Kritika Kultura, the refereed e-journal of language and literary/cultural studies of the Department of English, Ateneo de Manila University, is holding a talk and book launch by Marivi Soliven. The event—part of the Kritika Kultura Lecture Series—features Soliven’s new book The Mango Bride, a Palanca Grand Prize Winner for the novel, and will be on Aug. 20, 2013, 4:30 to 6:00 p.m. at the Escaler Hall in Ateneo de Manila University. The event is co-organized with National Book Store.
Soliven’s website describes the book as the story of two Filipinas, Amparo Guerrero and Beverly Obejas, and their “fight to find a new life in America, despite the secrets of the past.”
The synopsis reads: “Banished by her wealthy Filipino family in Manila, Amparo Guerrero travels to Oakland, California, to forge a new life. Although her mother labels her life in exile a diminished one, Amparo believes her struggles are a small price to pay for freedom. Like Amparo, Beverly Obejas—an impoverished Filipina waitress—forsakes Manila and comes to Oakland as a mail order bride in search of a better life. Yet even in the land of plenty, Beverly fails to find the happiness and prosperity she envisioned. As Amparo works to build the immigrant’s dream, she becomes entangled in the chaos of Beverly’s immigrant nightmare. Their unexpected collision forces both of them to make terrible choices and confront a life-changing secret, but through it all they hold fast to family in all its enduring and surprising transformations.”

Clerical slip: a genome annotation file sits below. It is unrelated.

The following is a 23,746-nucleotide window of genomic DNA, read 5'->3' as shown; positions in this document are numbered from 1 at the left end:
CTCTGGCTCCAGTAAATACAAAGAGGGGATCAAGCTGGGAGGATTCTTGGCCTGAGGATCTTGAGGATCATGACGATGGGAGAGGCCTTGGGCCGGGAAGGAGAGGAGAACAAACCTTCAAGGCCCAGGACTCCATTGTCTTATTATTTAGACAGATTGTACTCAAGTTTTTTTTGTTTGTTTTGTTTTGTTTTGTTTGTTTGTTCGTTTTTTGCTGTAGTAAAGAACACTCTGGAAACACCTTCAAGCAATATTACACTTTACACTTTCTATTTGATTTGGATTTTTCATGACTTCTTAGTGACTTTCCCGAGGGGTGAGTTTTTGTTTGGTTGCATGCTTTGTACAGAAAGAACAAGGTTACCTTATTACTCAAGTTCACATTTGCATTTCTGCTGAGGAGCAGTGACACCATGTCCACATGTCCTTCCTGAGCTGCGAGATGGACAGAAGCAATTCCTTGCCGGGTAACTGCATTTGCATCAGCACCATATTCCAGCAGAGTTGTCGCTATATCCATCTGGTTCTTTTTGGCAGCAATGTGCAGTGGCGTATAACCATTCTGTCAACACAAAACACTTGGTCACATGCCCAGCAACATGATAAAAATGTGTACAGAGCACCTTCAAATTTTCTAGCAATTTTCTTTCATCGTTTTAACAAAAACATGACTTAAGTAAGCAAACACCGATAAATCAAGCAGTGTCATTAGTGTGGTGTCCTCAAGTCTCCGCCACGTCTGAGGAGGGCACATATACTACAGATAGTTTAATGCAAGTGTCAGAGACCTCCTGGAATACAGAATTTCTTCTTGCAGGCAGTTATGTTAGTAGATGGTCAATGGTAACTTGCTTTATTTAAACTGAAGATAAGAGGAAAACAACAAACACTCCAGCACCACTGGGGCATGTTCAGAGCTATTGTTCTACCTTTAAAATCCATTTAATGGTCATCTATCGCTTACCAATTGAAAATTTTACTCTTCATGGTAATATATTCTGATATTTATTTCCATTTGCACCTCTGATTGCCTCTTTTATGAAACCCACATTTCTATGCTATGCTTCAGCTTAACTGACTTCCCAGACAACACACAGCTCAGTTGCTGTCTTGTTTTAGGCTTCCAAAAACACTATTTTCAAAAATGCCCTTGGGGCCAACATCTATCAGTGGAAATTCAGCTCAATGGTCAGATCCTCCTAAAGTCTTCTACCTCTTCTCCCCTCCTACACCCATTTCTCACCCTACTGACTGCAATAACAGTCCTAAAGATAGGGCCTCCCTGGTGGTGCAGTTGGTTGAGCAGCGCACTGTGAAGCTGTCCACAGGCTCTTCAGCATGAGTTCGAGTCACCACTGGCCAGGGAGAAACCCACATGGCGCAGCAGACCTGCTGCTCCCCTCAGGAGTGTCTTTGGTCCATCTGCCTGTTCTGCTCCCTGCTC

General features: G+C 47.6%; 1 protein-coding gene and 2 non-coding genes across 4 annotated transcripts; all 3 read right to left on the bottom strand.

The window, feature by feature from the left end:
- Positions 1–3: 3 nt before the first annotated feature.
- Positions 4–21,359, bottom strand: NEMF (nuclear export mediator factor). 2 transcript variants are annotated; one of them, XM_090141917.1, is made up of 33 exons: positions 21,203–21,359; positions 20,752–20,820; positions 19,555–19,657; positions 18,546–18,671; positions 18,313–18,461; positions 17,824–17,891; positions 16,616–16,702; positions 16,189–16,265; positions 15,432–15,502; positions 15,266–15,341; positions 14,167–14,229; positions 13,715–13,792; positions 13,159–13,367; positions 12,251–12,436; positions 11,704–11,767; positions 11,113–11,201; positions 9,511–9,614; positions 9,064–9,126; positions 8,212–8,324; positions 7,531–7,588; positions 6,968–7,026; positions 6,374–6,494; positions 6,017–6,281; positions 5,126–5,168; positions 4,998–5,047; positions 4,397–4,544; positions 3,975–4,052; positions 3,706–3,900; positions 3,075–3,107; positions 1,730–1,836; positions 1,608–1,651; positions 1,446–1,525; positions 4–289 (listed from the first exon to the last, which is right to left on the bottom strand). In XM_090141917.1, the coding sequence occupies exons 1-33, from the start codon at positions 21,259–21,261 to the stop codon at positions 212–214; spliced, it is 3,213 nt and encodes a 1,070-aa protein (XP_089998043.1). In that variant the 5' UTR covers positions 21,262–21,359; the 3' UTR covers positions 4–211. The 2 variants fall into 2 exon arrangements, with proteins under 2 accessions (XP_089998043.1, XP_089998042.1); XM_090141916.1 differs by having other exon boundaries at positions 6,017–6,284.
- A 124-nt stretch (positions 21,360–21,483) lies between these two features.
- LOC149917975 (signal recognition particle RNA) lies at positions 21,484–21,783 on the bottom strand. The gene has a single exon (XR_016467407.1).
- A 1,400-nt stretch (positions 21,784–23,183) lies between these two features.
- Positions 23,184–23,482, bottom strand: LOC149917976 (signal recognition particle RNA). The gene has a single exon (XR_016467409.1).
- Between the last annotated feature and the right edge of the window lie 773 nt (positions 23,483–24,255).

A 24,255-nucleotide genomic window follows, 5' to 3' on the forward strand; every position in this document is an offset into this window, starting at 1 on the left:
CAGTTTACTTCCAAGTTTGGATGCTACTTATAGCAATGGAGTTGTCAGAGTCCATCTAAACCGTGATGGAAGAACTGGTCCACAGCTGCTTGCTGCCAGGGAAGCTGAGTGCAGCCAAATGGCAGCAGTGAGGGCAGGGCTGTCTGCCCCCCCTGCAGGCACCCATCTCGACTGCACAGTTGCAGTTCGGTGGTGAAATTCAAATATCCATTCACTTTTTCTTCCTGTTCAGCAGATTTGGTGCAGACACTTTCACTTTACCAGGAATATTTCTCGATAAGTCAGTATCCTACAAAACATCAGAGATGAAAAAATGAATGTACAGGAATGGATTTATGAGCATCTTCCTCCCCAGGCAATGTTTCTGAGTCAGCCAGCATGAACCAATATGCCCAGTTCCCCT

Soliven will talk about her creative journey in the writing of the novel and the Filpino diasporic issues covered by this exciting work.
Marivi Soliven has taught writing workshops at the University of California, San Diego and at the University of the Philippines. Her writing first gained recognition with silver medals for children’s fiction at the 1992 and 1993 Palanca Awards for Literature. In 1998 her short story “Beaux Café” won the Philippines Free Press Grand Prize for fiction. Suddenly Stateside, a collection of essays about the Filipino diaspora and the immigrant experience was an instant bestseller when it was first released in Manila in 2002. It has gone through multiple printings and is now available in both Kindle and Nook digital editions at Amazon.com and Barnes and Noble.com.
Short stories and essays from Soliven’s 15 books have appeared in Philippine anthologies and textbooks on creative writing. Other essays and flash fiction have been featured in Where Are You From? An Anthology of Asian American Writing (Oregon) and The Journal of Post Colonial Studies (0hio). Her short story, “Talunang Manok,” was adapted for a short film in December 2011.
In 2012, Soliven won a spot in the highly coveted Hedgebrook’s Writers in Residence program, one of 41 fellows chosen from a field of 1,000 applicants. The grant provided her with a two week writing retreat at the Hedgebrook estate on Whidbey Island in 2012, in the company of other writers, most notably Gloria Steinem.